Wednesday, August 3, 2011

What Happened to Jobs?

There are no simple answers to complicated questions. But our government does nothing to stem the factors leading to the collapse of the U.S. economy.

The unemployment rate continues to climb. Those are real people who now face financial ruin. On Friday a new gal came to clean my apartment. She used to process mortgage applications for a large financial institution. When the housing bubble burst, she lost her job. Now she scrubs floors and cleans toilets for a fraction of what she earned before.

The “authorities” say the recession is over. Like shit! Most jobs lost in the past four years are never coming back. My cleaning lady will never get her old job back. The company moved that business to Mexico.

In the 1890's the “robber barons” – Rockefeller, Carnegie, Frisk, Mellon, and their like – controlled American business. The government had to step in to bust the trusts. Most important were new laws protecting workers with wage and hour laws and guarantees to the right to organize labor unions. Today all those laws are being challenged as “unconstitutional.”

In the 1980's companies began laying off older workers before they reached retirement age. Many older workers never found jobs with equal compensation. To replace them companies hired young people fresh out of college who would work for lower salaries, kids who had degrees in business administration but no experience in actually working in a business.

The next step was hostile takeovers, mergers, and acquisitions. Lawyers and brokers made millions for handling the paperwork. C.E.O.’s took enormous bonuses for selling their companies. Often the takeovers were financed by banks. When the merger was completed, the victor company would close factories, lay off thousands of workers – and the price of its stock would go up. Who cared if a town in Iowa was ruined when Maytag was sold to Whirlpool?

Companies moved jobs out of the country. Factories closed in Kentucky and the machinery was shipped to Mexico, where peons worked for $2 an hour. A whole string of factories were built across the Rio Grande from McAllen, Texas, and westward to San Diego, California.

We buy steel from Italy to build bridges in Dallas. Clothes and toys we buy at Wal-Mart come from China. But do we realize how many parts inside our televisions and cars are manufactured in China?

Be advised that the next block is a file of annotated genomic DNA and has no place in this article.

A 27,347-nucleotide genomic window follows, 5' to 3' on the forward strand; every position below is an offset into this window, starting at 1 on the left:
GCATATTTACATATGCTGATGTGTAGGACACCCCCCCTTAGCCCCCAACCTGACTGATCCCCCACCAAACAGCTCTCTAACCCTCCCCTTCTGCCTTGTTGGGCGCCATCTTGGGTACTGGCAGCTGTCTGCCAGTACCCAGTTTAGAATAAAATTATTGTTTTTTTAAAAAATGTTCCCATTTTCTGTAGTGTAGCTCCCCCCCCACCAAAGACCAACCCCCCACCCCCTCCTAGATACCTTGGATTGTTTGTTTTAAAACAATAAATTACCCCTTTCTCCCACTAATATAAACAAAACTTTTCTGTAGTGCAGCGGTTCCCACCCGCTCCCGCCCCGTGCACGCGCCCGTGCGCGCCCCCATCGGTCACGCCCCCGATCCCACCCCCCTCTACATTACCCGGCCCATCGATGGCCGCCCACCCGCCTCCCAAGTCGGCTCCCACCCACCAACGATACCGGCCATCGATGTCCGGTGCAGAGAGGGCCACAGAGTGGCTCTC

Imports do not meet our manufacturing standards. My brother drove a nail with a Chinese tack hammer. The hammer head broke right off. He installed a new toilet. The plastic ring fastening the drain cracked. Water two inches deep flooded his bathroom.

We need more regulation of manufacturing, both with new corporate law here and with laws on the quality of imports. Try to get Congress to act. The Tea Party would cry, “No, no, no. What we need is less government interference in business!”


Monday, August 1, 2011

Less Government, Lower Taxes

I often say, “My education began after I graduated from college.”

Many years ago I studied at Texas State College for Women (now Texas Woman’s University). To receive my degree with a major in journalism, I took courses in economics, government, sociology, etc. to make me aware of the world beyond Texas, as well as how to edit copy, write headlines, and work with printers. Just for fun I also studied the Bible and history of Art.

After graduation I continued to read and study. I know more history than my first husband, who had a master’s degree in history from Northwestern. I know more about economics than my Congressman, who has a business degree from Texas A&M. By keeping my eyes and ears open as I lived in various places and traveled to foreign countries, I learned a lot about the differences and similarities between people and governments. My brother says, “Never play trivial pursuit with her.”

The most important thing I learned in college was to read and think critically. I learned to always check sources. Why does a person make this statement? Whether it is in a book, a magazine article, a commentator on television, or in an e.mail, what is “the story behind the story”?

Gullible people accept as truth whatever they are told. They internalize thoughts and prejudices without ever questioning their beliefs. Yesterday I sat at a table with a new resident who told me, “I don’t like Obama.” When I asked why, she said, “I just don’t like him.”

I have an extremely intelligent friend in Houston. He has a master’s degree from M.I.T. He trained as an engineer and thinks in terms of “facts.” He is a Republican and never questions any of the far right propaganda he receives via e.mail. He refuses to understand that there is no editor on the w.w.w. Also, he bought the mistaken idea that “the media” has a liberal bias. He knows nothing about libel laws and dismisses anything published in magazines like TIME and Newsweek as “liberal propaganda.”

Friends, he has things backward. He considers Bob Schiefer as a liberal and won’t watch his program. On Sunday he didn’t see two senators present their views on the debt crisis. Bob gave twice as much time to the Republican senator than to the Democrat.

Tea Party members in Congress are letting our country face an economic disaster because they are tied to “Less Government, Lower Taxes.” That is a simplistic program that won’t work. Sure, there is waste in government, and the fat needs to be trimmed. But not by cutting Medicare and Medicaid. Not to mention lesser programs. Our national parks are decaying minute by minute.

Giving more tax breaks for the rich won’t create more jobs. The super rich will only build bigger mansions and buy fancier yachts. Manufacturing jobs are not coming back. The way to stimulate the economy is for more government spending on programs to hire more workers who will spend their money to buy more. That’s the way to get the economy moving again. We should raise taxes on the rich to pay for it.

That is not Socialism. That is practical economics.